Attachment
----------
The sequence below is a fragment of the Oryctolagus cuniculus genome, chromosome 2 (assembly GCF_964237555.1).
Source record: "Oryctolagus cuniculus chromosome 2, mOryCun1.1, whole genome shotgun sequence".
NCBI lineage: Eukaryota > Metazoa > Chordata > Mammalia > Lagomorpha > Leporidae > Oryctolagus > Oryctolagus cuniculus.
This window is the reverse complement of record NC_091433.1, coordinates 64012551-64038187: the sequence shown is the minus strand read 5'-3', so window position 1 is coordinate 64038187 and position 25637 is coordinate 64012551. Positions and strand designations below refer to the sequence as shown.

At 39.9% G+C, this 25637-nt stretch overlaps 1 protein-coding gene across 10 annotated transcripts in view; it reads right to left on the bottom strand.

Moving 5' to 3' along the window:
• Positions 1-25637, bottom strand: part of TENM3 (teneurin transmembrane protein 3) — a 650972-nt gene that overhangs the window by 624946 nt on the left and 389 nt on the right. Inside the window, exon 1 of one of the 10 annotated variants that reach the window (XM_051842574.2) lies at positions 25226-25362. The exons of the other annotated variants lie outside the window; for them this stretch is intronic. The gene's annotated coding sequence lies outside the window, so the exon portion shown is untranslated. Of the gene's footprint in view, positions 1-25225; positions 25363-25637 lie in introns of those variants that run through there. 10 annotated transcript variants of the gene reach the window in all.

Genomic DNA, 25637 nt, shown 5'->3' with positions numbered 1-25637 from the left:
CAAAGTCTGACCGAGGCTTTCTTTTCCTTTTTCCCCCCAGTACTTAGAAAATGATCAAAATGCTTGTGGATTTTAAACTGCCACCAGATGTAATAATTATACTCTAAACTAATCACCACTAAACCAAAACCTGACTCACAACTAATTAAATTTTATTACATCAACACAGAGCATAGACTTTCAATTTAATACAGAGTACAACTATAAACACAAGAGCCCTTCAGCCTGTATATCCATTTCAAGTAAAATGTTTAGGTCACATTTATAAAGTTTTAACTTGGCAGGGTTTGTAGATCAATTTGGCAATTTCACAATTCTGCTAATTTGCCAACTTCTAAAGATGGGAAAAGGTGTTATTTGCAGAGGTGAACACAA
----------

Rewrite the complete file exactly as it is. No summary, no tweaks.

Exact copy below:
The sequence below is a fragment of the Oryctolagus cuniculus genome, chromosome 2 (assembly GCF_964237555.1).
Source record: "Oryctolagus cuniculus chromosome 2, mOryCun1.1, whole genome shotgun sequence".
NCBI lineage: Eukaryota > Metazoa > Chordata > Mammalia > Lagomorpha > Leporidae > Oryctolagus > Oryctolagus cuniculus.
This window is the reverse complement of record NC_091433.1, coordinates 64012551-64038187: the sequence shown is the minus strand read 5'-3', so window position 1 is coordinate 64038187 and position 25637 is coordinate 64012551. Positions and strand designations below refer to the sequence as shown.

At 39.9% G+C, this 25637-nt stretch overlaps 1 protein-coding gene across 10 annotated transcripts in view; it reads right to left on the bottom strand.

Moving 5' to 3' along the window:
• Positions 1-25637, bottom strand: part of TENM3 (teneurin transmembrane protein 3) — a 650972-nt gene that overhangs the window by 624946 nt on the left and 389 nt on the right. Inside the window, exon 1 of one of the 10 annotated variants that reach the window (XM_051842574.2) lies at positions 25226-25362. The exons of the other annotated variants lie outside the window; for them this stretch is intronic. The gene's annotated coding sequence lies outside the window, so the exon portion shown is untranslated. Of the gene's footprint in view, positions 1-25225; positions 25363-25637 lie in introns of those variants that run through there. 10 annotated transcript variants of the gene reach the window in all.

Genomic DNA, 25637 nt, shown 5'->3' with positions numbered 1-25637 from the left:
CAAAGTCTGACCGAGGCTTTCTTTTCCTTTTTCCCCCCAGTACTTAGAAAATGATCAAAATGCTTGTGGATTTTAAACTGCCACCAGATGTAATAATTATACTCTAAACTAATCACCACTAAACCAAAACCTGACTCACAACTAATTAAATTTTATTACATCAACACAGAGCATAGACTTTCAATTTAATACAGAGTACAACTATAAACACAAGAGCCCTTCAGCCTGTATATCCATTTCAAGTAAAATGTTTAGGTCACATTTATAAAGTTTTAACTTGGCAGGGTTTGTAGATCAATTTGGCAATTTCACAATTCTGCTAATTTGCCAACTTCTAAAGATGGGAAAAGGTGTTATTTGCAGAGGTGAACACAA